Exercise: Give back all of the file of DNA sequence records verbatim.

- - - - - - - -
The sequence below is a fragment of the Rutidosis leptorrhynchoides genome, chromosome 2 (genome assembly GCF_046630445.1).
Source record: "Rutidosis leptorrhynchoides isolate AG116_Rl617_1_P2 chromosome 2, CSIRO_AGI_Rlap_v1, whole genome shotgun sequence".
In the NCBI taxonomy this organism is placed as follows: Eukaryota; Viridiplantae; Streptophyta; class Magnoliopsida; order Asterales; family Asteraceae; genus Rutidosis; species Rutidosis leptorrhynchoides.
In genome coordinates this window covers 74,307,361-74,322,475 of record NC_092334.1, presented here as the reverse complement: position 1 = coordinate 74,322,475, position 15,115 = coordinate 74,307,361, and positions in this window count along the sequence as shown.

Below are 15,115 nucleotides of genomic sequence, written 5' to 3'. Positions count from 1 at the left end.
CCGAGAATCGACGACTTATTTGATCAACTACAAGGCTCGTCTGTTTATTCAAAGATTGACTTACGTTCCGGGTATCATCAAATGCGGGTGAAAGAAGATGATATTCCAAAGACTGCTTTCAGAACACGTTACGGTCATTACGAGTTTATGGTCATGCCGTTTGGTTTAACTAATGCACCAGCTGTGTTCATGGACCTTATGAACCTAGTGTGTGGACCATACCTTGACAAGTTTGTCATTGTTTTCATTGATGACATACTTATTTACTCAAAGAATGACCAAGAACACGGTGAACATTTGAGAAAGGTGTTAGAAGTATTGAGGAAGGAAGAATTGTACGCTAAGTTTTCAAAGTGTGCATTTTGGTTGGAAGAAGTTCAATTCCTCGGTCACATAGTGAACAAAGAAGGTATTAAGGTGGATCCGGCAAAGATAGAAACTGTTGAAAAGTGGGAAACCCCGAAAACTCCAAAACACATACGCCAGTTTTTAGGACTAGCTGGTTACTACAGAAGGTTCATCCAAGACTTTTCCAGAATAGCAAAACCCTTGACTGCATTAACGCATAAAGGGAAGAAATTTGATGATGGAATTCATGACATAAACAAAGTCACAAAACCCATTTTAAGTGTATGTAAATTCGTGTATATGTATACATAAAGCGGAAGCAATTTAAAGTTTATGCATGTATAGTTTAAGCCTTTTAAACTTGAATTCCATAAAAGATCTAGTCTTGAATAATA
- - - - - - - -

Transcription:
The sequence below is a fragment of the Rutidosis leptorrhynchoides genome, chromosome 2 (genome assembly GCF_046630445.1).
Source record: "Rutidosis leptorrhynchoides isolate AG116_Rl617_1_P2 chromosome 2, CSIRO_AGI_Rlap_v1, whole genome shotgun sequence".
In the NCBI taxonomy this organism is placed as follows: Eukaryota; Viridiplantae; Streptophyta; class Magnoliopsida; order Asterales; family Asteraceae; genus Rutidosis; species Rutidosis leptorrhynchoides.
In genome coordinates this window covers 74,307,361-74,322,475 of record NC_092334.1, presented here as the reverse complement: position 1 = coordinate 74,322,475, position 15,115 = coordinate 74,307,361, and positions in this window count along the sequence as shown.

Below are 15,115 nucleotides of genomic sequence, written 5' to 3'. Positions count from 1 at the left end.
CCGAGAATCGACGACTTATTTGATCAACTACAAGGCTCGTCTGTTTATTCAAAGATTGACTTACGTTCCGGGTATCATCAAATGCGGGTGAAAGAAGATGATATTCCAAAGACTGCTTTCAGAACACGTTACGGTCATTACGAGTTTATGGTCATGCCGTTTGGTTTAACTAATGCACCAGCTGTGTTCATGGACCTTATGAACCTAGTGTGTGGACCATACCTTGACAAGTTTGTCATTGTTTTCATTGATGACATACTTATTTACTCAAAGAATGACCAAGAACACGGTGAACATTTGAGAAAGGTGTTAGAAGTATTGAGGAAGGAAGAATTGTACGCTAAGTTTTCAAAGTGTGCATTTTGGTTGGAAGAAGTTCAATTCCTCGGTCACATAGTGAACAAAGAAGGTATTAAGGTGGATCCGGCAAAGATAGAAACTGTTGAAAAGTGGGAAACCCCGAAAACTCCAAAACACATACGCCAGTTTTTAGGACTAGCTGGTTACTACAGAAGGTTCATCCAAGACTTTTCCAGAATAGCAAAACCCTTGACTGCATTAACGCATAAAGGGAAGAAATTTGATGATGGAATTCATGACATAAACAAAGTCACAAAACCCATTTTAAGTGTATGTAAATTCGTGTATATGTATACATAAAGCGGAAGCAATTTAAAGTTTATGCATGTATAGTTTAAGCCTTTTAAACTTGAATTCCATAAAAGATCTAGTCTTGAATAATA